Planning for Net-zero: Assessing the Draft National Energy and Climate Plans
Duwe, Matthias; Eike Karola Velten, Nick Evans, Mona Freundt, Julien Pestiaux, Benoît Martin, Pascal Vermeulen (2019): Planning for net-zero: Assessing the Draft National Energy and Climate Plans. Berlin, Louvain-la-Neuve, Bruessels.
A report by Ecologic Institute and Climact shows that the draft National Energy and Climate Plans presented by governments at the start of 2019 are in acute need of improvement. They suffer from inadequate targets and insufficient details on the policies and financing needed to move towards net-zero emission economies in Europe. Member States also need to do better in involving their national stakeholders in providing input to the plans, to benefit from their expertise and to get them on board for future policies. Good practice examples exist around the EU to serve as inspiration for the final plans due by the end of the year.
Achieving net zero emissions in the EU by 2050 will not come about without dedicated focus and planning. The NECPs are an opportunity for Member States to outline their present and future ambition on contributing to the net zero goal. The report 'Planning for net-zero: Assessing the Draft National Energy and Climate Plans', funded by the European Climate Foundation, evaluates, in which areas Member States need to improve. Three indicators, target adequacy, policy details and process quality, with several sub-indicators are used, to identify room for improvement.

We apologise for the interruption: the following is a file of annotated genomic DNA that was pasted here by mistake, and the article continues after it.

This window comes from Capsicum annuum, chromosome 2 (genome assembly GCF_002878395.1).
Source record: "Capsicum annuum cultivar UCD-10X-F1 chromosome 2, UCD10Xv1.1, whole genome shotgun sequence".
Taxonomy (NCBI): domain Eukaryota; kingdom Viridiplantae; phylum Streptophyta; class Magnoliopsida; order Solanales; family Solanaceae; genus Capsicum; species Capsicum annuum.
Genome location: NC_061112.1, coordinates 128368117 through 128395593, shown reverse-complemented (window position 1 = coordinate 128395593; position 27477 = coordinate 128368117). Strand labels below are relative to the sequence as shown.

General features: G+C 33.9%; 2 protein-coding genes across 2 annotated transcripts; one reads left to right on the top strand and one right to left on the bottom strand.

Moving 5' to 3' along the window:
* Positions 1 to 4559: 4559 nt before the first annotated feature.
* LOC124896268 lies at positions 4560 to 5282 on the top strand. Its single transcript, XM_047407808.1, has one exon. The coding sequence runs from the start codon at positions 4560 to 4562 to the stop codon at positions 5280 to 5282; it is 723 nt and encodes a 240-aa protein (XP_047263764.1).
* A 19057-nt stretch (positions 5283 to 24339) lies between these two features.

This report finds that the draft NECPs fall short of reaping the opportunities and do not describe a robust, Paris-compliant pathway for Europe. The scoring shows that even the highest scoring plans remains at only half the potential, while the EU28 average is at less than a third. EU countries should, therefore, take the opportunity to substantially improve the plans by the end of the year when final versions are due for submission. However, here are reasons for optimism as this analysis identifies several good practices across the draft plans. It will be essential for national and EU policy-makers to explore these and inspire accelerated learning. Moreover, the European Commission should consider ways to reward robust and ambitious NECPs with dedicated financial and policy support.